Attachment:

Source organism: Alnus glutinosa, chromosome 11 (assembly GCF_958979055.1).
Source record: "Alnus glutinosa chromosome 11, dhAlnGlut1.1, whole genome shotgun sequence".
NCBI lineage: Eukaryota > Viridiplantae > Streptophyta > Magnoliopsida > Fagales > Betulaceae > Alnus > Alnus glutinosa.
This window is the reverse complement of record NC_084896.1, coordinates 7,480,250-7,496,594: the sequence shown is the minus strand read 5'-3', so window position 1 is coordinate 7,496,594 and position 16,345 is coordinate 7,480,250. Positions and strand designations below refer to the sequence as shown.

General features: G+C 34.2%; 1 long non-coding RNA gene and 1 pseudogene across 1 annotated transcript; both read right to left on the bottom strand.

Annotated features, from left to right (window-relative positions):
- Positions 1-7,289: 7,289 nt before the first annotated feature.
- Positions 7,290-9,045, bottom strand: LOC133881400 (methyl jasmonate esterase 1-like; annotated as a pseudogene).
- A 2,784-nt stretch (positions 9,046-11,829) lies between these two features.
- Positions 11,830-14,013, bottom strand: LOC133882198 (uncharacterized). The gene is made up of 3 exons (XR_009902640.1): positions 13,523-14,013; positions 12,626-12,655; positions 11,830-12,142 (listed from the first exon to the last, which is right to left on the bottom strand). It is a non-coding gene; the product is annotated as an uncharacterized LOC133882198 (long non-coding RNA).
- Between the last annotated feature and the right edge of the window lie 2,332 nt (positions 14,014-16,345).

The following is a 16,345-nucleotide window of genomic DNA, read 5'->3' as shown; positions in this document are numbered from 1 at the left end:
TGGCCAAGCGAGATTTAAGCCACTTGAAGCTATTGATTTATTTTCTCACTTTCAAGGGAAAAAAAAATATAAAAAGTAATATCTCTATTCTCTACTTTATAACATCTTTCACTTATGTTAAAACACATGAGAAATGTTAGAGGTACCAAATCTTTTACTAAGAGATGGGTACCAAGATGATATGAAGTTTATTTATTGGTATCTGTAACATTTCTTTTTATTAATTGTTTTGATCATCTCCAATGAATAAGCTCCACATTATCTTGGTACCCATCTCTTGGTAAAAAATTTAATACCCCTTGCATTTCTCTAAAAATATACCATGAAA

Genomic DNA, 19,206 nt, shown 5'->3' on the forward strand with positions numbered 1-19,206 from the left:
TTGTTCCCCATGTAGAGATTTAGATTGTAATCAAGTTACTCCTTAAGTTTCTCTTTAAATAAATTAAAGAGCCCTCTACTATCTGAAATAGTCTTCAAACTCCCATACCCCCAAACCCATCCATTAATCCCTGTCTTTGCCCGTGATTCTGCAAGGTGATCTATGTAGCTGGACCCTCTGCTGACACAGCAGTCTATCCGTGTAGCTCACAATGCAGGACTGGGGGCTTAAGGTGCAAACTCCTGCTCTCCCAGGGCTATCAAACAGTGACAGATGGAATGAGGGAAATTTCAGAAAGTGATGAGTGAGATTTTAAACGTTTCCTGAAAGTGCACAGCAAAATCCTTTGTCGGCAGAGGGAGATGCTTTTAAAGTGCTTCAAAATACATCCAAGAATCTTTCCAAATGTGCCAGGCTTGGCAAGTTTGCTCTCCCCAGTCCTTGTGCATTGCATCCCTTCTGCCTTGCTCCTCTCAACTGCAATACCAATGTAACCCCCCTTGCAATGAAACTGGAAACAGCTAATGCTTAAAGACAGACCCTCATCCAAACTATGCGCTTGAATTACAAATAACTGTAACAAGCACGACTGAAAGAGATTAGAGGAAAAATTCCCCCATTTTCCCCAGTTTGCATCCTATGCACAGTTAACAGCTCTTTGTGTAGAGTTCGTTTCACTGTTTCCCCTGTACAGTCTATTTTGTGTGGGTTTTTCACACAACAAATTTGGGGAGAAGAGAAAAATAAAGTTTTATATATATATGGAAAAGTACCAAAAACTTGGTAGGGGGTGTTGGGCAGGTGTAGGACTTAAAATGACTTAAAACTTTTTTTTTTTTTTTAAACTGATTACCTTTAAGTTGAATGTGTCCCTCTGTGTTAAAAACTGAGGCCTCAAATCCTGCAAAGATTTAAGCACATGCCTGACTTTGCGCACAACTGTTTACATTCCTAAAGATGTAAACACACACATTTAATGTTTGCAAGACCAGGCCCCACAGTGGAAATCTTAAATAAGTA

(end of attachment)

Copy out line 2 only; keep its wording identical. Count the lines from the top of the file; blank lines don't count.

Source record: "Alnus glutinosa chromosome 11, dhAlnGlut1.1, whole genome shotgun sequence".